In February, the U.S. Supreme Court heard oral arguments in Zelmon v. Harris, a blockbuster case that will determine whether Clevelands school voucher programand by implication any publicly funded voucher programpasses constitutional muster. Opponents of the program, including the teachers unions and their fellow travelers at the ACLU and People for the American Way, charge that it violates the First Amendments protection against government establishment of religion, since families can choose to use their vouchers at religious schools.
The constitutional objection is highly dubious. After all, if Clevelands program is unconstitutional, then so are programs like the G.I. Bill, Pell Grants, and the Day Care Tuition Tax Credit, in which the government also provides vouchers to students to defray costs at whatever educational institution they or their parents choosepublic or private, religious or secular. The government isnt establishing religion in any of these initiatives because, first, it is only promoting the secular good of education, and, second, it is sending money to students, not to religious institutions.
Fortunately, the Supreme Court may well accept this pro-voucher point. While it is always perilous to read too much into the justices questioning during oral arguments, Justice Sandra Day OConner and even Justice Stephen Bryer appeared to be leaning toward joining the Courts four conservative judges in upholding the program.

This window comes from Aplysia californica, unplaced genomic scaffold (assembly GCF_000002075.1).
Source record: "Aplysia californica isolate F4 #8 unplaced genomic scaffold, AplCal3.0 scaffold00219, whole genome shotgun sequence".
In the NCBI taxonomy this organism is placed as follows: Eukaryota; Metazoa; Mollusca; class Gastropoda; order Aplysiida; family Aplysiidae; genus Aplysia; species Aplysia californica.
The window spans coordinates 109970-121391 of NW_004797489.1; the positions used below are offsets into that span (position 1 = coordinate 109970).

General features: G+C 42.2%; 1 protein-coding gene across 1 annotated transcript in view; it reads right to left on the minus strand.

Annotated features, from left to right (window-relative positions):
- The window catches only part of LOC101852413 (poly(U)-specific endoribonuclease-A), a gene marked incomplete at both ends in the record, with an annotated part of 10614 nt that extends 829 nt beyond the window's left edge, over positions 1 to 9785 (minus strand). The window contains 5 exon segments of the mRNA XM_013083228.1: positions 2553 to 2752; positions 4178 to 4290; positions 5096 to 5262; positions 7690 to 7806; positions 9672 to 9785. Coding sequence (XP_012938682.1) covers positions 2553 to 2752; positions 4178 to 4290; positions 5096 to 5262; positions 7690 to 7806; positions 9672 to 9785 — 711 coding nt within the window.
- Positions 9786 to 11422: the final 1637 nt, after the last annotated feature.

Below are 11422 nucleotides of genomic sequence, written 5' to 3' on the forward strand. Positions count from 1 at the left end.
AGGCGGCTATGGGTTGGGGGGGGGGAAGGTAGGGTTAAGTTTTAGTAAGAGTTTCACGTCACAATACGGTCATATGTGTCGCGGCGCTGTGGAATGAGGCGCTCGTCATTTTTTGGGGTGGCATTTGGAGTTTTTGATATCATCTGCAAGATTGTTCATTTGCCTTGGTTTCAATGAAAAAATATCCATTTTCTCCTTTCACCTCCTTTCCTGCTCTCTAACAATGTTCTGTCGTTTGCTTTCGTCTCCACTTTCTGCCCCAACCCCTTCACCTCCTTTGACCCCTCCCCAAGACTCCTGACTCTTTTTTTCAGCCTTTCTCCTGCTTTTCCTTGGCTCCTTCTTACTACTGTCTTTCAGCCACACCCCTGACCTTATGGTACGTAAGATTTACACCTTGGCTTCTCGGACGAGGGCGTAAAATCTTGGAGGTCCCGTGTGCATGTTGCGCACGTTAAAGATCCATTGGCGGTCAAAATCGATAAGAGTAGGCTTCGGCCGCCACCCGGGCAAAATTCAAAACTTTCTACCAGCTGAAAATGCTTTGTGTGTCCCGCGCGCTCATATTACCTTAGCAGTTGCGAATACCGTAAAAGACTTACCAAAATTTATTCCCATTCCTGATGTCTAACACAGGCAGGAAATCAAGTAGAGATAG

A decision to uphold would be a huge boon to the low-income, mostly minority kids trapped in Clevelands disgraceful public school system, with its scandalous 28 percent high school graduation rate, the nations lowest. Seven high-quality academic studies, each using a randomly assigned control group, show that students who get vouchers to attend private schools benefit scholastically. The most recent research, which looked at New York Citys privately funded voucher program, found that black students whod spent three years in private school thanks to the program enjoyed a jump of 9 percentile points on standardized tests.
In addition to studies showing that vouchers help the kids who receive them, theres solid research by Harvard economist Caroline Minter Hoxby that suggests that voucher programs significantly boost the quality of public schools that have to compete with them. Rather than draining necessary resources from the public schools, as critics charge, voucher programs appear to galvanize public schools into using their resources more wisely and improving teaching.
Vouchers are not a cure-all for the nations educational woes, but the evidence so far indicates that they may be the most powerful tool we have to reform public educationif only the Court lets us use it.